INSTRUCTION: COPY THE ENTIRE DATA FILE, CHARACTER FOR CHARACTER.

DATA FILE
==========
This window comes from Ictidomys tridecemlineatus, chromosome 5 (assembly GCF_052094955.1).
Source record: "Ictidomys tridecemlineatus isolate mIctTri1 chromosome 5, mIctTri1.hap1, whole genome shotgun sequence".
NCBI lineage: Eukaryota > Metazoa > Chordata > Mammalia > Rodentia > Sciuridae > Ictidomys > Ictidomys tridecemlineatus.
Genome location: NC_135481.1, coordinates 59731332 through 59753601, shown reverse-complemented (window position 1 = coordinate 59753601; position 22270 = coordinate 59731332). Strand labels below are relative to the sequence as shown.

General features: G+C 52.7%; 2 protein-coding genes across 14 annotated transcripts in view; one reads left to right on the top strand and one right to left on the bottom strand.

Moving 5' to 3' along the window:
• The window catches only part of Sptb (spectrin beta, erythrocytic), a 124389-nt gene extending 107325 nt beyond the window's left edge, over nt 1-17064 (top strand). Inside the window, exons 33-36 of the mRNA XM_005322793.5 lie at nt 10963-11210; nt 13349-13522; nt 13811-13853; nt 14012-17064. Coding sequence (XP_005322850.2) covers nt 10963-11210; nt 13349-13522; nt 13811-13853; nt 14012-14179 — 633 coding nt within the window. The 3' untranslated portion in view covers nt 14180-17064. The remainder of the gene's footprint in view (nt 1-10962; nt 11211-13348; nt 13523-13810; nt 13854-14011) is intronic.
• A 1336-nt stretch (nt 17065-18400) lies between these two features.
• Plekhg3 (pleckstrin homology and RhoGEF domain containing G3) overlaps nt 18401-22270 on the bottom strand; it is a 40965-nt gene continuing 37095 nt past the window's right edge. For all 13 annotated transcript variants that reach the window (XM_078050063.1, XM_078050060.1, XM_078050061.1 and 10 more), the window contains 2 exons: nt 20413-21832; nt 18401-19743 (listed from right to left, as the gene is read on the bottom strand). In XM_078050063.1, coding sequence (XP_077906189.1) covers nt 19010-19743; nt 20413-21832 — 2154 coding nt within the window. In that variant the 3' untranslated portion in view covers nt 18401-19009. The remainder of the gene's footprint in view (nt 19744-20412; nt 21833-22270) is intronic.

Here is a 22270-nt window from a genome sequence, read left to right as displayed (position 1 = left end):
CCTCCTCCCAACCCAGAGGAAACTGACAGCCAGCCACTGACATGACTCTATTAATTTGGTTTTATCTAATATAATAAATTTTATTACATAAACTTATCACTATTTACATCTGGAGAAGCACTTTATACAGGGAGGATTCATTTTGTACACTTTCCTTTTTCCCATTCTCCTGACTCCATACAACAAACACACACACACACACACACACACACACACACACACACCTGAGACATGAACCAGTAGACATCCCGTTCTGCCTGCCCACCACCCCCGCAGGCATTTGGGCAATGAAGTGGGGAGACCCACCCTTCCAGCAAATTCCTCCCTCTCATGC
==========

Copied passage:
This window comes from Ictidomys tridecemlineatus, chromosome 5 (assembly GCF_052094955.1).
Source record: "Ictidomys tridecemlineatus isolate mIctTri1 chromosome 5, mIctTri1.hap1, whole genome shotgun sequence".
NCBI lineage: Eukaryota > Metazoa > Chordata > Mammalia > Rodentia > Sciuridae > Ictidomys > Ictidomys tridecemlineatus.
Genome location: NC_135481.1, coordinates 59731332 through 59753601, shown reverse-complemented (window position 1 = coordinate 59753601; position 22270 = coordinate 59731332). Strand labels below are relative to the sequence as shown.

General features: G+C 52.7%; 2 protein-coding genes across 14 annotated transcripts in view; one reads left to right on the top strand and one right to left on the bottom strand.

Moving 5' to 3' along the window:
• The window catches only part of Sptb (spectrin beta, erythrocytic), a 124389-nt gene extending 107325 nt beyond the window's left edge, over nt 1-17064 (top strand). Inside the window, exons 33-36 of the mRNA XM_005322793.5 lie at nt 10963-11210; nt 13349-13522; nt 13811-13853; nt 14012-17064. Coding sequence (XP_005322850.2) covers nt 10963-11210; nt 13349-13522; nt 13811-13853; nt 14012-14179 — 633 coding nt within the window. The 3' untranslated portion in view covers nt 14180-17064. The remainder of the gene's footprint in view (nt 1-10962; nt 11211-13348; nt 13523-13810; nt 13854-14011) is intronic.
• A 1336-nt stretch (nt 17065-18400) lies between these two features.
• Plekhg3 (pleckstrin homology and RhoGEF domain containing G3) overlaps nt 18401-22270 on the bottom strand; it is a 40965-nt gene continuing 37095 nt past the window's right edge. For all 13 annotated transcript variants that reach the window (XM_078050063.1, XM_078050060.1, XM_078050061.1 and 10 more), the window contains 2 exons: nt 20413-21832; nt 18401-19743 (listed from right to left, as the gene is read on the bottom strand). In XM_078050063.1, coding sequence (XP_077906189.1) covers nt 19010-19743; nt 20413-21832 — 2154 coding nt within the window. In that variant the 3' untranslated portion in view covers nt 18401-19009. The remainder of the gene's footprint in view (nt 19744-20412; nt 21833-22270) is intronic.

Here is a 22270-nt window from a genome sequence, read left to right as displayed (position 1 = left end):
CCTCCTCCCAACCCAGAGGAAACTGACAGCCAGCCACTGACATGACTCTATTAATTTGGTTTTATCTAATATAATAAATTTTATTACATAAACTTATCACTATTTACATCTGGAGAAGCACTTTATACAGGGAGGATTCATTTTGTACACTTTCCTTTTTCCCATTCTCCTGACTCCATACAACAAACACACACACACACACACACACACACACACACACACACCTGAGACATGAACCAGTAGACATCCCGTTCTGCCTGCCCACCACCCCCGCAGGCATTTGGGCAATGAAGTGGGGAGACCCACCCTTCCAGCAAATTCCTCCCTCTCATGC